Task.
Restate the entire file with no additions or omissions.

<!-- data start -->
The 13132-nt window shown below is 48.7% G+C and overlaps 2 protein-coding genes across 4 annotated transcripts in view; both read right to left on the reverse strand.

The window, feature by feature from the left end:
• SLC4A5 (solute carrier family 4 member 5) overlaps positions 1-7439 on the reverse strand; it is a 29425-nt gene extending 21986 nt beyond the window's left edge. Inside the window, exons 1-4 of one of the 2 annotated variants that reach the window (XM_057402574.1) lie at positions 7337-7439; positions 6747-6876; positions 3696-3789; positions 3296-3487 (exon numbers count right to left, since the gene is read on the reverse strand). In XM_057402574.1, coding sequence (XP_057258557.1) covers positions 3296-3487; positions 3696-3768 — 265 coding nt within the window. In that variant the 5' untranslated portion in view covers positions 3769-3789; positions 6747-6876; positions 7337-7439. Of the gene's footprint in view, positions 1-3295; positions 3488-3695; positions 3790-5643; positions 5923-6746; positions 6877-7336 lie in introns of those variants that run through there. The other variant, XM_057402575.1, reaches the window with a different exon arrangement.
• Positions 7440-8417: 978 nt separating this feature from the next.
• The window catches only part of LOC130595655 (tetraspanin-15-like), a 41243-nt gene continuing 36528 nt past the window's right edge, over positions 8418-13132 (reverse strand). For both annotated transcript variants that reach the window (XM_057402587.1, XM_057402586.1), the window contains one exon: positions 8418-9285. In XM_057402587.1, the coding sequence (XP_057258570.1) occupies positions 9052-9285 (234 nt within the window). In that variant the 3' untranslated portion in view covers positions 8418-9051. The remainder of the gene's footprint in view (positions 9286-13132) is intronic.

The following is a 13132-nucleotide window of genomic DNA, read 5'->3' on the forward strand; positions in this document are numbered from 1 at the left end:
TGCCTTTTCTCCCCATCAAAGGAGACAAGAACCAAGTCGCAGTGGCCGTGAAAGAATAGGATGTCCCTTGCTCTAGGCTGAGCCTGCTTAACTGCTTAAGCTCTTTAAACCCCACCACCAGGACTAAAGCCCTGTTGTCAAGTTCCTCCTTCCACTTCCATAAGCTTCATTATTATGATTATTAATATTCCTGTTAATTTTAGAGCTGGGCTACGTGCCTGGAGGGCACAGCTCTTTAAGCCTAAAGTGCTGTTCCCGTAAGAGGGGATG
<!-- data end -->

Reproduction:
The 13132-nt window shown below is 48.7% G+C and overlaps 2 protein-coding genes across 4 annotated transcripts in view; both read right to left on the reverse strand.

The window, feature by feature from the left end:
• SLC4A5 (solute carrier family 4 member 5) overlaps positions 1-7439 on the reverse strand; it is a 29425-nt gene extending 21986 nt beyond the window's left edge. Inside the window, exons 1-4 of one of the 2 annotated variants that reach the window (XM_057402574.1) lie at positions 7337-7439; positions 6747-6876; positions 3696-3789; positions 3296-3487 (exon numbers count right to left, since the gene is read on the reverse strand). In XM_057402574.1, coding sequence (XP_057258557.1) covers positions 3296-3487; positions 3696-3768 — 265 coding nt within the window. In that variant the 5' untranslated portion in view covers positions 3769-3789; positions 6747-6876; positions 7337-7439. Of the gene's footprint in view, positions 1-3295; positions 3488-3695; positions 3790-5643; positions 5923-6746; positions 6877-7336 lie in introns of those variants that run through there. The other variant, XM_057402575.1, reaches the window with a different exon arrangement.
• Positions 7440-8417: 978 nt separating this feature from the next.
• The window catches only part of LOC130595655 (tetraspanin-15-like), a 41243-nt gene continuing 36528 nt past the window's right edge, over positions 8418-13132 (reverse strand). For both annotated transcript variants that reach the window (XM_057402587.1, XM_057402586.1), the window contains one exon: positions 8418-9285. In XM_057402587.1, the coding sequence (XP_057258570.1) occupies positions 9052-9285 (234 nt within the window). In that variant the 3' untranslated portion in view covers positions 8418-9051. The remainder of the gene's footprint in view (positions 9286-13132) is intronic.

The following is a 13132-nucleotide window of genomic DNA, read 5'->3' on the forward strand; positions in this document are numbered from 1 at the left end:
TGCCTTTTCTCCCCATCAAAGGAGACAAGAACCAAGTCGCAGTGGCCGTGAAAGAATAGGATGTCCCTTGCTCTAGGCTGAGCCTGCTTAACTGCTTAAGCTCTTTAAACCCCACCACCAGGACTAAAGCCCTGTTGTCAAGTTCCTCCTTCCACTTCCATAAGCTTCATTATTATGATTATTAATATTCCTGTTAATTTTAGAGCTGGGCTACGTGCCTGGAGGGCACAGCTCTTTAAGCCTAAAGTGCTGTTCCCGTAAGAGGGGATG